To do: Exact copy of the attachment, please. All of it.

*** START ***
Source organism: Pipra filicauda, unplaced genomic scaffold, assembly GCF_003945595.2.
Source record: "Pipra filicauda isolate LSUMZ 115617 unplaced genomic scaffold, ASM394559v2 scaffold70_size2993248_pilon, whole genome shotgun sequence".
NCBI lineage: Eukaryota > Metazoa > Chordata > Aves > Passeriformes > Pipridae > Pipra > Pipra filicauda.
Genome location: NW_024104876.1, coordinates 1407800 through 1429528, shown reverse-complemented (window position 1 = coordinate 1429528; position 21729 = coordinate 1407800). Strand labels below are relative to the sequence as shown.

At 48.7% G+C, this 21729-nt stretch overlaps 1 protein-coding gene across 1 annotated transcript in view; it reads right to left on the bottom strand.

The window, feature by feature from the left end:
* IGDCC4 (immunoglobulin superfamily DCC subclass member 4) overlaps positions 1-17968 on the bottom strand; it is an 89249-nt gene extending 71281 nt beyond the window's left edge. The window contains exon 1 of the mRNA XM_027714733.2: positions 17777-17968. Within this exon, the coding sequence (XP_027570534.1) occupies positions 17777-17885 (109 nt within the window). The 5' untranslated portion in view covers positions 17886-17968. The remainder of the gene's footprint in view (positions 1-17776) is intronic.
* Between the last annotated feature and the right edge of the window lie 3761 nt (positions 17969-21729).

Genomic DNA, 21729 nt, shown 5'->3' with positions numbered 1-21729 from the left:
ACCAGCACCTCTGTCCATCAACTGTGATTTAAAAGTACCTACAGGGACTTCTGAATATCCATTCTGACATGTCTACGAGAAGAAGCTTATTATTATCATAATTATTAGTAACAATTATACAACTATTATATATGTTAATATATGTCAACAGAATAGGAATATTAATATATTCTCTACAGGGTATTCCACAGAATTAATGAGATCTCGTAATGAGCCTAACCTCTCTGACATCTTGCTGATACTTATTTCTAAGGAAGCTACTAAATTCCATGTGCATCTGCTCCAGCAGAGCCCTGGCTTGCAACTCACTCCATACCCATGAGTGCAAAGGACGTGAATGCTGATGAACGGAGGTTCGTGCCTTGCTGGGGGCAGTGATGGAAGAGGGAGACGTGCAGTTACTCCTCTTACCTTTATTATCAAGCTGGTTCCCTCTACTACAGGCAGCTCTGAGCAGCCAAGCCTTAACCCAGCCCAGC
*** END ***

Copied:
Source organism: Pipra filicauda, unplaced genomic scaffold, assembly GCF_003945595.2.
Source record: "Pipra filicauda isolate LSUMZ 115617 unplaced genomic scaffold, ASM394559v2 scaffold70_size2993248_pilon, whole genome shotgun sequence".
NCBI lineage: Eukaryota > Metazoa > Chordata > Aves > Passeriformes > Pipridae > Pipra > Pipra filicauda.
Genome location: NW_024104876.1, coordinates 1407800 through 1429528, shown reverse-complemented (window position 1 = coordinate 1429528; position 21729 = coordinate 1407800). Strand labels below are relative to the sequence as shown.

At 48.7% G+C, this 21729-nt stretch overlaps 1 protein-coding gene across 1 annotated transcript in view; it reads right to left on the bottom strand.

The window, feature by feature from the left end:
* IGDCC4 (immunoglobulin superfamily DCC subclass member 4) overlaps positions 1-17968 on the bottom strand; it is an 89249-nt gene extending 71281 nt beyond the window's left edge. The window contains exon 1 of the mRNA XM_027714733.2: positions 17777-17968. Within this exon, the coding sequence (XP_027570534.1) occupies positions 17777-17885 (109 nt within the window). The 5' untranslated portion in view covers positions 17886-17968. The remainder of the gene's footprint in view (positions 1-17776) is intronic.
* Between the last annotated feature and the right edge of the window lie 3761 nt (positions 17969-21729).

Genomic DNA, 21729 nt, shown 5'->3' with positions numbered 1-21729 from the left:
ACCAGCACCTCTGTCCATCAACTGTGATTTAAAAGTACCTACAGGGACTTCTGAATATCCATTCTGACATGTCTACGAGAAGAAGCTTATTATTATCATAATTATTAGTAACAATTATACAACTATTATATATGTTAATATATGTCAACAGAATAGGAATATTAATATATTCTCTACAGGGTATTCCACAGAATTAATGAGATCTCGTAATGAGCCTAACCTCTCTGACATCTTGCTGATACTTATTTCTAAGGAAGCTACTAAATTCCATGTGCATCTGCTCCAGCAGAGCCCTGGCTTGCAACTCACTCCATACCCATGAGTGCAAAGGACGTGAATGCTGATGAACGGAGGTTCGTGCCTTGCTGGGGGCAGTGATGGAAGAGGGAGACGTGCAGTTACTCCTCTTACCTTTATTATCAAGCTGGTTCCCTCTACTACAGGCAGCTCTGAGCAGCCAAGCCTTAACCCAGCCCAGC